Judge’s ruling up for review

The defense says only a jury can recommend the death penalty.
Thursday, September 4, 2003 | 12:00 a.m. CDT; updated 4:53 p.m. CDT, Tuesday, July 22, 2008

Should a judge be able to impose the death sentence in a capital case when the jury cannot decide whether the defendant should die?

The Missouri Supreme Court will take up that question Wednesday in the case of Deandra Buchanan, who was convicted in the November 2000 killings of his girlfriend, aunt and stepfather, all Columbia residents. Boone County Circuit Court Judge Gene Hamilton sentenced Buchanan to death in April 2002 after the jury could not decide whether he should be executed or imprisoned for life.

Buchanan’s attorney, Gary E. Brotherton of Columbia, argued that the procedure Hamilton followed in issuing the death sentence was unconstitutional. In Missouri, juries must make certain determinations, such as whether there were extenuating circumstances that do not outweigh the facts of the case, before sentencing. Brotherton said that Hamilton had failed to poll the jurors to find out whether they had made those determinations.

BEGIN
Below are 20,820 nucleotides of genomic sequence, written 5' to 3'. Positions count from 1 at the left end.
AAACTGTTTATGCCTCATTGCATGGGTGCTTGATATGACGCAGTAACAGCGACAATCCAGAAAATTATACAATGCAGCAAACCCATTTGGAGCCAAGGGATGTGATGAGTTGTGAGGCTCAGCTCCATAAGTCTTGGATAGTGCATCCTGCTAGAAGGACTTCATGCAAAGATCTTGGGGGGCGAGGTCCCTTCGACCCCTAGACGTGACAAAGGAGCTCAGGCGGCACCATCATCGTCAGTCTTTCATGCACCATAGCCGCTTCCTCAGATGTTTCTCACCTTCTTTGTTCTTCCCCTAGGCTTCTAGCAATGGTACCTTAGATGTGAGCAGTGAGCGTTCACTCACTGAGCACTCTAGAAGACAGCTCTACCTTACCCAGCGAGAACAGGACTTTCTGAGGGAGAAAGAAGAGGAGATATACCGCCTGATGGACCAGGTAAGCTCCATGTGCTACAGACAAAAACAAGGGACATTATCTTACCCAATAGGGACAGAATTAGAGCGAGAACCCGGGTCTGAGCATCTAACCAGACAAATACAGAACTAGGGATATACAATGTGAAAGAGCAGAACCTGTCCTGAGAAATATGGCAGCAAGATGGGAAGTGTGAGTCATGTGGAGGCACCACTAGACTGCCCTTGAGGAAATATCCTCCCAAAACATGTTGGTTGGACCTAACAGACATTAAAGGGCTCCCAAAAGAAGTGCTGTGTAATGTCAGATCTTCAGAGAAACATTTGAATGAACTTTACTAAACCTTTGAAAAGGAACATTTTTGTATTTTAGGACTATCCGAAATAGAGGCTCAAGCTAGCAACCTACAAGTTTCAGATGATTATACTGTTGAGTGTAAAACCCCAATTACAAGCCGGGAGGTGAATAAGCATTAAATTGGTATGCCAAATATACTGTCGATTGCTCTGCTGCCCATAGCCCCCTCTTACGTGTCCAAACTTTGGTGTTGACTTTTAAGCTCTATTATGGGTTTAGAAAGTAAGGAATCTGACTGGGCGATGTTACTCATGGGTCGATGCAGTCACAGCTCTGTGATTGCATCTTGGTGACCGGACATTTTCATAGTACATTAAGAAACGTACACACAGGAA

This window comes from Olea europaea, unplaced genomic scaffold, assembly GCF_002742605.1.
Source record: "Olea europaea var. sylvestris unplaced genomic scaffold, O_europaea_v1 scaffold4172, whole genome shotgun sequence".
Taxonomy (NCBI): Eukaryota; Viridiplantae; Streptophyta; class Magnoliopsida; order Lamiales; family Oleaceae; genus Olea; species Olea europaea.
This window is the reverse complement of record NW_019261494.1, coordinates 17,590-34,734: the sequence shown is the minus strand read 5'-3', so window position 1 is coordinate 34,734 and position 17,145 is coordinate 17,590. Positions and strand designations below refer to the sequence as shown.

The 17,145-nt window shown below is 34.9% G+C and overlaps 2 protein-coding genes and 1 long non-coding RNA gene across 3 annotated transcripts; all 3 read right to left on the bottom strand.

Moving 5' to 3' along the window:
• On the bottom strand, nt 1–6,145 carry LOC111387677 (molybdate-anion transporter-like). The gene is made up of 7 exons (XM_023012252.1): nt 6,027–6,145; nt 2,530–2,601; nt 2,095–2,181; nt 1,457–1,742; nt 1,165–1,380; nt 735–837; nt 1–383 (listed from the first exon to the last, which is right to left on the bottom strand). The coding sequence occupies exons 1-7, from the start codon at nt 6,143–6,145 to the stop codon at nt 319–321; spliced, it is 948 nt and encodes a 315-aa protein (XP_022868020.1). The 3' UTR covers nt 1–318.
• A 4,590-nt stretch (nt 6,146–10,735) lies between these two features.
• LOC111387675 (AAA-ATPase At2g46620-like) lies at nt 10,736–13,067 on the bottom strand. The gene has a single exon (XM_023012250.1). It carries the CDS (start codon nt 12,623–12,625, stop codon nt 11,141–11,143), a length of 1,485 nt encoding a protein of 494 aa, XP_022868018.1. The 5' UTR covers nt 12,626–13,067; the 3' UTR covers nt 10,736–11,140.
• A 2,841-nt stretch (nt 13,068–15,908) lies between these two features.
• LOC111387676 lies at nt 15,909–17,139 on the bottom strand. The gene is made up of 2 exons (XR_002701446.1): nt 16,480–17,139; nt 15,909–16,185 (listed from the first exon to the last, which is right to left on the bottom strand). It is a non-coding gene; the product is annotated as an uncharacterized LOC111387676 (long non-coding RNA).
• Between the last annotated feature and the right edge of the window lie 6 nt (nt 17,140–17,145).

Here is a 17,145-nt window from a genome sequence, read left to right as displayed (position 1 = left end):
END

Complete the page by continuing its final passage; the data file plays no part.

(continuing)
Brotherton also cited Ring v. Arizona, in which the U.S. Supreme Court overturned a death sentence because the punishment was handed down by a judge and not a jury.

“The framers of our Constitution installed the jury as the ultimate check against ‘oppression by the government,’ ” Brotherton wrote in a brief to the court. “Deeming an independent judiciary insufficient by itself, the framers insisted upon juries to further protect the citizenry against arbitrary action.”

John Morris, a Missouri assistant attorney general, argued that Buchanan’s jury had only one determination to make — whether the crime made the defendant eligible for the death sentence. Morris said the Ring decision by the U.S. Supreme Court does not require a jury to consider mitigating evidence nor to make the actual sentencing decision.

“Ring expressly declined to address whether the jury was required to make any finding other than that of statuatory aggravating circumstances because that was the only question presented to it,” Morris stated in his brief.

On Tuesday, a federal appeals court in San Francisco threw out more than 100 death sentences in Arizona, Montana and Idaho that were issued by judges. Morris’ spokesman Scott Holste said that court’s decision is not relevant to Buchanan’s case.

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